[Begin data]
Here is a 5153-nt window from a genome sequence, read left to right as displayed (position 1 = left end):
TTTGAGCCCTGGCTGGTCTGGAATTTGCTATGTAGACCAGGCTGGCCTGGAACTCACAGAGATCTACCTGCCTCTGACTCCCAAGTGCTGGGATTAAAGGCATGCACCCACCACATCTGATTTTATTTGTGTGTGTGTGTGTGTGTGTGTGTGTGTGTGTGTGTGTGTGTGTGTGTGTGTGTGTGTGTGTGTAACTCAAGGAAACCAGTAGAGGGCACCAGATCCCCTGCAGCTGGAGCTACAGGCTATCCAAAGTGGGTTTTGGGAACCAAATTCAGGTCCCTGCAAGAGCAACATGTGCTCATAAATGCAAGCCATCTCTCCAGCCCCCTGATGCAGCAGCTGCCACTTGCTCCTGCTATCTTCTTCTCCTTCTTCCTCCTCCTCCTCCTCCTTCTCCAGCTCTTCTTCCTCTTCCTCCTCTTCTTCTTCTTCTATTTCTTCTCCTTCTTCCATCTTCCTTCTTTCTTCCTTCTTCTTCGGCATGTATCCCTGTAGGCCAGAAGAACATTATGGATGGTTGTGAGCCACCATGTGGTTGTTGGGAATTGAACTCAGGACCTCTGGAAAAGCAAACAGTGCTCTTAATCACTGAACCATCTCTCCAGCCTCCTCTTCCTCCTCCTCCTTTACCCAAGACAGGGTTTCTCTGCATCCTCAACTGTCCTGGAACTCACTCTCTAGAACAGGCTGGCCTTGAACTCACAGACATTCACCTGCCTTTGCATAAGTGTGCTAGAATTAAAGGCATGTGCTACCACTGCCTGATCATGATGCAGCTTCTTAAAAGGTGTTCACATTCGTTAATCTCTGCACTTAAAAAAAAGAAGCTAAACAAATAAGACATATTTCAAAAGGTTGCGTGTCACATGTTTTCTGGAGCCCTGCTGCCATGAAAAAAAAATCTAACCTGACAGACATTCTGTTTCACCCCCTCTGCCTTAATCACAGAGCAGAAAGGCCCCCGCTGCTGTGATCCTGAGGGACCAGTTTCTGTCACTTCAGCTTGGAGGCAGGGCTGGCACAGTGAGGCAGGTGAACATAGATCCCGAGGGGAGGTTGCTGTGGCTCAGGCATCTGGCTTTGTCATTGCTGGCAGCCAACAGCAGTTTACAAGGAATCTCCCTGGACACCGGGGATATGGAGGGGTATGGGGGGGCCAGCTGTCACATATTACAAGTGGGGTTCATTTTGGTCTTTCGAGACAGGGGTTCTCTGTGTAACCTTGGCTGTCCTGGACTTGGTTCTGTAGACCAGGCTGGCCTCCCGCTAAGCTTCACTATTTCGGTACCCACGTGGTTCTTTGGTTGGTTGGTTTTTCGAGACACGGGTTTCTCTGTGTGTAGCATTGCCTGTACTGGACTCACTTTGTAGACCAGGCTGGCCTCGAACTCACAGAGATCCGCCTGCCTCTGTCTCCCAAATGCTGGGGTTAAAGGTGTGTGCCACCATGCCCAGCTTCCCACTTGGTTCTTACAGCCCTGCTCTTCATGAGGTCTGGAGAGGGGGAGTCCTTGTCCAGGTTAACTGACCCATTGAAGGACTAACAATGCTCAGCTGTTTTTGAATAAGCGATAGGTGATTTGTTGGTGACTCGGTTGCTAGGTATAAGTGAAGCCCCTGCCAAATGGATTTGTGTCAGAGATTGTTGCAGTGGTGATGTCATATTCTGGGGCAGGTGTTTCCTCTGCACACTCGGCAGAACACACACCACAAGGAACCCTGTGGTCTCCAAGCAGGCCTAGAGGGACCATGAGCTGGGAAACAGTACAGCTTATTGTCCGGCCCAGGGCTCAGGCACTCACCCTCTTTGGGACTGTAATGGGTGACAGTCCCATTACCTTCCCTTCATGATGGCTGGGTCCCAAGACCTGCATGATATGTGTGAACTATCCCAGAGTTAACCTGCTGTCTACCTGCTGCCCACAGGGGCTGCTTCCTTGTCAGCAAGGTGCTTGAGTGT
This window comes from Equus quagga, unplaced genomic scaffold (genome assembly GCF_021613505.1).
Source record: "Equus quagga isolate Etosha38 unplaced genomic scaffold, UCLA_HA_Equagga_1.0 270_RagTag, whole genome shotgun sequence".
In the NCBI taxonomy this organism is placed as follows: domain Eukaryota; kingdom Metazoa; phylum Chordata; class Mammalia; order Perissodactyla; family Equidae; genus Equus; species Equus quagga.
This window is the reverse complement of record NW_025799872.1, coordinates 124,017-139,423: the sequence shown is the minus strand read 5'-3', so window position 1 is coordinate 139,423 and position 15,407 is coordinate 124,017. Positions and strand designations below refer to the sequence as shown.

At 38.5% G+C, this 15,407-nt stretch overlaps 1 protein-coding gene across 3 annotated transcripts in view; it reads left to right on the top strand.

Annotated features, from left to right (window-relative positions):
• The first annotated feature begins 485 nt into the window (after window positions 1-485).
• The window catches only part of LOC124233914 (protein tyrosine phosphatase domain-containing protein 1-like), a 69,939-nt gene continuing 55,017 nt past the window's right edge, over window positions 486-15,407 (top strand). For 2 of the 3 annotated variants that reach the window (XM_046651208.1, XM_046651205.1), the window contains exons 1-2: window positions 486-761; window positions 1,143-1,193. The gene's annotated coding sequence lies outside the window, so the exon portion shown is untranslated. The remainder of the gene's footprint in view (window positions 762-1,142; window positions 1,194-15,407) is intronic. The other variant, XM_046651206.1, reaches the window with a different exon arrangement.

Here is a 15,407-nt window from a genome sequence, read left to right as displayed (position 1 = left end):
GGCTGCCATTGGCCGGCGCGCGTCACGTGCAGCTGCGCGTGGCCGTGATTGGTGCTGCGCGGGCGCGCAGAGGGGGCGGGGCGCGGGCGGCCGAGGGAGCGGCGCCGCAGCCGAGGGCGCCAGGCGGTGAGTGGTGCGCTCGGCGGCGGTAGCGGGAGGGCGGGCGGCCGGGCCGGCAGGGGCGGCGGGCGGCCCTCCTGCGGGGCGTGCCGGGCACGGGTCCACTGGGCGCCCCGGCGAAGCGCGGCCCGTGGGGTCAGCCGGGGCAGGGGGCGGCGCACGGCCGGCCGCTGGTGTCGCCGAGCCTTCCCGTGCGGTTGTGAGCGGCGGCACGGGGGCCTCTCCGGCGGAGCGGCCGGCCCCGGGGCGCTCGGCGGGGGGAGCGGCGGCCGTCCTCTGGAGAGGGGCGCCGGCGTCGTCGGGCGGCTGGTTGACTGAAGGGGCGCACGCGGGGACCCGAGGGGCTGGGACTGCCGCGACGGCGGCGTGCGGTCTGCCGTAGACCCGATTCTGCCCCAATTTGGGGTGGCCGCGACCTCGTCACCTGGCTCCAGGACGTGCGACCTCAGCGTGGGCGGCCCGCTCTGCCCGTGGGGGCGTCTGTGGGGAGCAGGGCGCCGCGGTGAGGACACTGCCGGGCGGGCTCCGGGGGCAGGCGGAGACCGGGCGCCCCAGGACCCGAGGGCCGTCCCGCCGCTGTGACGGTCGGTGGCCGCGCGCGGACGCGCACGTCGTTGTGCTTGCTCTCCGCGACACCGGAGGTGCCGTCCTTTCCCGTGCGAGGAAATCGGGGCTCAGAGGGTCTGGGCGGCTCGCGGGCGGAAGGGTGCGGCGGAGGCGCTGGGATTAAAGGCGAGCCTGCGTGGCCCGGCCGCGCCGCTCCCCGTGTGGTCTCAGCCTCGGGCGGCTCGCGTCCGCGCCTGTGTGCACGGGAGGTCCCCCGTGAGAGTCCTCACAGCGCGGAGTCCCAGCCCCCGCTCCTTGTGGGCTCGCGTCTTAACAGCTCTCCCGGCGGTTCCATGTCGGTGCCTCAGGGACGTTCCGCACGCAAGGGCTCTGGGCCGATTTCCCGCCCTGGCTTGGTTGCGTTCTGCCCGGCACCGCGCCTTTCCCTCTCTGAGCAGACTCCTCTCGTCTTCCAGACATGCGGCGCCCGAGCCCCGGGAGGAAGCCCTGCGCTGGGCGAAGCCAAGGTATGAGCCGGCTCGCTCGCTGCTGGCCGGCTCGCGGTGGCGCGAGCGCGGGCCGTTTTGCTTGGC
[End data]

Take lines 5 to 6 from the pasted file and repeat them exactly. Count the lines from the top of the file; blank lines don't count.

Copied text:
In the NCBI taxonomy this organism is placed as follows: domain Eukaryota; kingdom Metazoa; phylum Chordata; class Mammalia; order Perissodactyla; family Equidae; genus Equus; species Equus quagga.
This window is the reverse complement of record NW_025799872.1, coordinates 124,017-139,423: the sequence shown is the minus strand read 5'-3', so window position 1 is coordinate 139,423 and position 15,407 is coordinate 124,017. Positions and strand designations below refer to the sequence as shown.